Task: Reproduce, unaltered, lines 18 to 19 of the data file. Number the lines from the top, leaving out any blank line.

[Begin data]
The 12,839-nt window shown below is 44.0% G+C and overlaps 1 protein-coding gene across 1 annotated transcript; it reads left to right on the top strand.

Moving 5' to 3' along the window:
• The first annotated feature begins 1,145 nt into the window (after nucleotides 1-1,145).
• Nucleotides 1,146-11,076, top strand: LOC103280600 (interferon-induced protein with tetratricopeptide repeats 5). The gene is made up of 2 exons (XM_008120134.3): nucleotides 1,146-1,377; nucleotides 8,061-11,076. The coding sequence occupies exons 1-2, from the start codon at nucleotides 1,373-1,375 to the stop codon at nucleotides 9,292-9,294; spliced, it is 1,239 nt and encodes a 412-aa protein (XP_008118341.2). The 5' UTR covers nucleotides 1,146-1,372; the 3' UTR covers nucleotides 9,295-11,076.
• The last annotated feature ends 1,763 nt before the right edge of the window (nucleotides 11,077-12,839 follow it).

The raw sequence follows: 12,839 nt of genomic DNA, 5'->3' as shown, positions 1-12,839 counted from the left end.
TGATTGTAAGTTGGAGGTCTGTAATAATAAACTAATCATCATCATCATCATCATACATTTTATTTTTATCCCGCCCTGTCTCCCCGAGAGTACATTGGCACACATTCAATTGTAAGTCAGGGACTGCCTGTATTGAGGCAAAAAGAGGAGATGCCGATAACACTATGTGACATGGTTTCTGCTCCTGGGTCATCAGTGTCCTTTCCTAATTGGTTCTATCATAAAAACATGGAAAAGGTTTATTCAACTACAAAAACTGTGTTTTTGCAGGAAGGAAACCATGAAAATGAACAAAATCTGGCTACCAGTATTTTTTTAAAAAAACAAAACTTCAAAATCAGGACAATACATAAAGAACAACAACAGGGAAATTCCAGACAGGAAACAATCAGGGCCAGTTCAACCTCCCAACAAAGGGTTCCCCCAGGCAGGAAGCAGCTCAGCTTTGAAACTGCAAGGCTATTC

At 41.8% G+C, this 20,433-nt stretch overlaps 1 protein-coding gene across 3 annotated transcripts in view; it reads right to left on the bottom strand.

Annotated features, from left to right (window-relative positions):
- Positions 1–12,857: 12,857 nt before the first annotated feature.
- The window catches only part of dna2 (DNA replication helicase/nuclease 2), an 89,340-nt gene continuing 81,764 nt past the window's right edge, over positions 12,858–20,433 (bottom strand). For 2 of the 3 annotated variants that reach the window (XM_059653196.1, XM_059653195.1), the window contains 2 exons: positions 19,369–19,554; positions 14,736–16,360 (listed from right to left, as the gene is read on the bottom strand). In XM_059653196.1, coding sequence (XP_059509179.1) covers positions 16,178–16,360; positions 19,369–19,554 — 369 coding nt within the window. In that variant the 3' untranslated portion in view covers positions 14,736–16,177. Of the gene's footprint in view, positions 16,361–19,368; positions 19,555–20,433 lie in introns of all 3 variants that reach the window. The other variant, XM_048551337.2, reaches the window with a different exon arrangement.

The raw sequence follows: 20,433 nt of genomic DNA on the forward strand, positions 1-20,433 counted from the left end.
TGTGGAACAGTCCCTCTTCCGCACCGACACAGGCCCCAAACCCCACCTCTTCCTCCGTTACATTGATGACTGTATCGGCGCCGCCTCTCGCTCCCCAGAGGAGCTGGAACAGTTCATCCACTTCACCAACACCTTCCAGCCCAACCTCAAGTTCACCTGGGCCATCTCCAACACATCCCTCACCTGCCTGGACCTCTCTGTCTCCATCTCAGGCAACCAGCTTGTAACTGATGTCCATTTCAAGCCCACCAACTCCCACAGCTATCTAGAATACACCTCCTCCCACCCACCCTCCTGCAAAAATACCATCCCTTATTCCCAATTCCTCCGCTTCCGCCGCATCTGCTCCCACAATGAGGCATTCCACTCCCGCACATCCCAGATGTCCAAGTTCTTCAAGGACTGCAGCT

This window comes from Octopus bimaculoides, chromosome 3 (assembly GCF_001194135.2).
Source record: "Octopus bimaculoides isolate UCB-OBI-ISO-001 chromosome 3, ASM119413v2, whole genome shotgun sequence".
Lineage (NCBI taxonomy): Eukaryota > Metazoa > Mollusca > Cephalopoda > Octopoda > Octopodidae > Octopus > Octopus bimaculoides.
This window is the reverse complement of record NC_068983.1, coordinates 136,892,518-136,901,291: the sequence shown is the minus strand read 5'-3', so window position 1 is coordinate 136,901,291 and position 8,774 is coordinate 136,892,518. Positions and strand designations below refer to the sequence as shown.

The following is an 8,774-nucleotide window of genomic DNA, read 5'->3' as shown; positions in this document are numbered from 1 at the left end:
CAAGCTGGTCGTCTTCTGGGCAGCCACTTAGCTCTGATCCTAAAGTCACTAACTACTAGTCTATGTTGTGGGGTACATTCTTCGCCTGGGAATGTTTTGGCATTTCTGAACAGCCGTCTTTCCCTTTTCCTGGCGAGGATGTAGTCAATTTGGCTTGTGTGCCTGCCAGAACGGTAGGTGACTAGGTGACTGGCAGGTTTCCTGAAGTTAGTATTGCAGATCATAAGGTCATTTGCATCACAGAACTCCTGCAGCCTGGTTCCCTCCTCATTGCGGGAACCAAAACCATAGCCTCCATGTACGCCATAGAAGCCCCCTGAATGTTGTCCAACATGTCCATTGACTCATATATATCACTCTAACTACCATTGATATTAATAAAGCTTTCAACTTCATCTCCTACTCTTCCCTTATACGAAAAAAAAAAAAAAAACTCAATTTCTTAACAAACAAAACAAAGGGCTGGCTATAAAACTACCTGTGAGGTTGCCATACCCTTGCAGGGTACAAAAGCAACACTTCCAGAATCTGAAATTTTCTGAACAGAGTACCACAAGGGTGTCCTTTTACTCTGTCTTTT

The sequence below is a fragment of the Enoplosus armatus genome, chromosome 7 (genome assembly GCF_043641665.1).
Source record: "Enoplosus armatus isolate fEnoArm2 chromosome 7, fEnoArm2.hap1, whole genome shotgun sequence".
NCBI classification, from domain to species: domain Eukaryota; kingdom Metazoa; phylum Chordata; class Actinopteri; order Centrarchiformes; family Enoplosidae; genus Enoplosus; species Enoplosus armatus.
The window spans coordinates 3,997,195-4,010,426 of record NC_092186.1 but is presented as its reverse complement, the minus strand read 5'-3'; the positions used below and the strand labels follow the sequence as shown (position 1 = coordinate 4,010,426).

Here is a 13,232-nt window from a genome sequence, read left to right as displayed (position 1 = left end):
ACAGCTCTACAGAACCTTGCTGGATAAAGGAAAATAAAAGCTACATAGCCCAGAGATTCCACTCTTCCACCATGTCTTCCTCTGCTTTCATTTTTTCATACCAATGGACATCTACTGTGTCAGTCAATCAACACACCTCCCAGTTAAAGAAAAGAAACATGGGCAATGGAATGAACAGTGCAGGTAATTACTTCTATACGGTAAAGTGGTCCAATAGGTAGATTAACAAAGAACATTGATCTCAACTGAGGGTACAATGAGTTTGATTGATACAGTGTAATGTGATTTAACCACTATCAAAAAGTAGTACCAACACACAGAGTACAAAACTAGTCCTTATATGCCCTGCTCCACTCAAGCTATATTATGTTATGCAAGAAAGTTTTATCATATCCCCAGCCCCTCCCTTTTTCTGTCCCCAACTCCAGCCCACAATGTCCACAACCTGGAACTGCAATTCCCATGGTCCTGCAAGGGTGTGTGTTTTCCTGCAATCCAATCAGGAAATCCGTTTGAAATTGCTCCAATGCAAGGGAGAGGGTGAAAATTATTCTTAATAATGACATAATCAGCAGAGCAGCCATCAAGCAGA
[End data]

The following is an 8,774-nucleotide window of genomic DNA, read 5'->3' as shown; positions in this document are numbered from 1 at the left end:
CAAGCTGGTCGTCTTCTGGGCAGCCACTTAGCTCTGATCCTAAAGTCACTAACTACTAGTCTATGTTGTGGGGTACATTCTTCGCCTGGGAATGTTTTGGCATTTCTGAACAGCCGTCTTTCCCTTTTCCTGGCGAGGATGTAGTCAATTTGGCTTGTGTGCCTGCCAGAACGGTAGGTGACTAGGTGACTGGCAGGTTTCCTGAAGTTAGTATTGCAGATCATAAGGTCATTTGCATCACAGAACTCCTGCAGCCTGGTTCCCTCCTCATTGCGGGAACCAAAACCATAGCCTCCATGTACGCCATAGAAGCCCCCTGAATGTTGTCCAACATGTCCATTGACTCATATATATCACTCTAACTACCATTGATATTAATAAAGCTTTCAACTTCATCTCCTACTCTTCCCTTATACGAAAAAAAAAAAAAAAACTCAATTTCTTAACAAACAAAACAAAGGGCTGGCTATAAAACTACCTGTGAGGTTGCCATACCCTTGCAGGGTACAAAAGCAACACTTCCAGAATCTGAAATTTTCTGAACAGAGTACCACAAGGGTGTCCTTTTACTCTGTCTTTT